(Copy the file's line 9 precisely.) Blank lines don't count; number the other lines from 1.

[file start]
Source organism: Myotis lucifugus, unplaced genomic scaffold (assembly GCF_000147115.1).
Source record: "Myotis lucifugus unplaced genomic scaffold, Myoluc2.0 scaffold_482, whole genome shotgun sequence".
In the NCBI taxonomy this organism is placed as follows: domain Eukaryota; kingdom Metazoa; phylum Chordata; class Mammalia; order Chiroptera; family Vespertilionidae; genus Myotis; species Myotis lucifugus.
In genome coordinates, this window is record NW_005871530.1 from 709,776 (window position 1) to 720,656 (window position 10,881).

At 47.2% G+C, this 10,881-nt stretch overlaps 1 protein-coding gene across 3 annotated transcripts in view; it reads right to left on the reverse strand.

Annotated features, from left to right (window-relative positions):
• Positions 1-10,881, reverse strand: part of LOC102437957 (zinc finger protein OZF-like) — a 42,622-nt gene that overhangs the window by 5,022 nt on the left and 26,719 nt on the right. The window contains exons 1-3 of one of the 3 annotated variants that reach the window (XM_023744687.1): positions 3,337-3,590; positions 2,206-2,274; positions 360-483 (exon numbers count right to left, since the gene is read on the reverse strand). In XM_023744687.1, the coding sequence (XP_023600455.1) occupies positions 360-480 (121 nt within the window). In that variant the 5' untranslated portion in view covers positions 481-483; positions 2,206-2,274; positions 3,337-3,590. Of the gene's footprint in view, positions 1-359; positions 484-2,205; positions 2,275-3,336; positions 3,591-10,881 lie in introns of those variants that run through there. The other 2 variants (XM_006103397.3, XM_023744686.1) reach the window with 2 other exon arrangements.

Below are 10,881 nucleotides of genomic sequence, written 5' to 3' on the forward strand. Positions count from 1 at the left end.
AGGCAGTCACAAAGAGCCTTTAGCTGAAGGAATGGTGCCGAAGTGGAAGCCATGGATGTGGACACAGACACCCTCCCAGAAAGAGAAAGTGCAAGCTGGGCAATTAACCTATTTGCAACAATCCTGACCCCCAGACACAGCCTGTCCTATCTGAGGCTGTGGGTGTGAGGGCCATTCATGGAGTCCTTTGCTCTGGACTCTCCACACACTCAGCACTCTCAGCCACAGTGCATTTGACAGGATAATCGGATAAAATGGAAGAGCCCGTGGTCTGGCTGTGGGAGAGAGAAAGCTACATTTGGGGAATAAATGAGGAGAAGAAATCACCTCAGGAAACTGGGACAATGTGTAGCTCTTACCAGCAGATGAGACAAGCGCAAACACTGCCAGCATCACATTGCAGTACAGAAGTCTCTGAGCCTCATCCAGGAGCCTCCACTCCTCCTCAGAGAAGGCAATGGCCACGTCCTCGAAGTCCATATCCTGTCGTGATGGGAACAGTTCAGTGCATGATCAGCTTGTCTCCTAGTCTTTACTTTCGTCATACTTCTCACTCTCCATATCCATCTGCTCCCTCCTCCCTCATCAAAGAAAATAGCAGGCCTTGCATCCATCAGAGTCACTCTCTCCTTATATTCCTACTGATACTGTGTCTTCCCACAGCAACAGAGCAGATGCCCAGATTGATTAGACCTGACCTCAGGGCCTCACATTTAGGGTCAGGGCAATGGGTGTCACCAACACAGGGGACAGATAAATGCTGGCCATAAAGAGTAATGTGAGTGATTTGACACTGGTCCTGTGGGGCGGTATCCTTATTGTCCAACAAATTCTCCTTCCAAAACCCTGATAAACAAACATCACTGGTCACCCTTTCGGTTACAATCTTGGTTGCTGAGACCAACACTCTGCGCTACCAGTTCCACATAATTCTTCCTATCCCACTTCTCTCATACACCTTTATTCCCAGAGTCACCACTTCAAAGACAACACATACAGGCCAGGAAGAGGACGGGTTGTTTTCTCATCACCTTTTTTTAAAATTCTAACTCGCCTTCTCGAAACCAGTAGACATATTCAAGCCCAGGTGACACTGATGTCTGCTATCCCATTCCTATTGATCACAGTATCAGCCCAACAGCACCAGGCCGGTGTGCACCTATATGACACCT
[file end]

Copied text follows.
AGGCAGTCACAAAGAGCCTTTAGCTGAAGGAATGGTGCCGAAGTGGAAGCCATGGATGTGGACACAGACACCCTCCCAGAAAGAGAAAGTGCAAGCTGGGCAATTAACCTATTTGCAACAATCCTGACCCCCAGACACAGCCTGTCCTATCTGAGGCTGTGGGTGTGAGGGCCATTCATGGAGTCCTTTGCTCTGGACTCTCCACACACTCAGCACTCTCAGCCACAGTGCATTTGACAGGATAATCGGATAAAATGGAAGAGCCCGTGGTCTGGCTGTGGGAGAGAGAAAGCTACATTTGGGGAATAAATGAGGAGAAGAAATCACCTCAGGAAACTGGGACAATGTGTAGCTCTTACCAGCAGATGAGACAAGCGCAAACACTGCCAGCATCACATTGCAGTACAGAAGTCTCTGAGCCTCATCCAGGAGCCTCCACTCCTCCTCAGAGAAGGCAATGGCCACGTCCTCGAAGTCCATATCCTGTCGTGATGGGAACAGTTCAGTGCATGATCAGCTTGTCTCCTAGTCTTTACTTTCGTCATACTTCTCACTCTCCATATCCATCTGCTCCCTCCTCCCTCATCAAAGAAAATAGCAGGCCTTGCATCCATCAGAGTCACTCTCTCCTTATATTCCTACTGATACTGTGTCTTCCCACAGCAACAGAGCAGATGCCCAGATTGATTAGACCTGACCTCAGGGCCTCACATTTAGGGTCAGGGCAATGGGTGTCACCAACACAGGGGACAGATAAATGCTGGCCATAAAGAGTAATGTGAGTGATTTGACACTGGTCCTGTGGGGCGGTATCCTTATTGTCCAACAAATTCTCCTTCCAAAACCCTGATAAACAAACATCACTGGTCACCCTTTCGGTTACAATCTTGGTTGCTGAGACCAACACTCTGCGCTACCAGTTCCACATAATTCTTCCTATCCCACTTCTCTCATACACCTTTATTCCCAGAGTCACCACTTCAAAGACAACACATACAGGCCAGGAAGAGGACGGGTTGTTTTCTCATCACCTTTTTTTAAAATTCTAACTCGCCTTCTCGAAACCAGTAGACATATTCAAGCCCAGGTGACACTGATGTCTGCTATCCCATTCCTATTGATCACAGTATCAGCCCAACAGCACCAGGCCGGTGTGCACCTATATGACACCT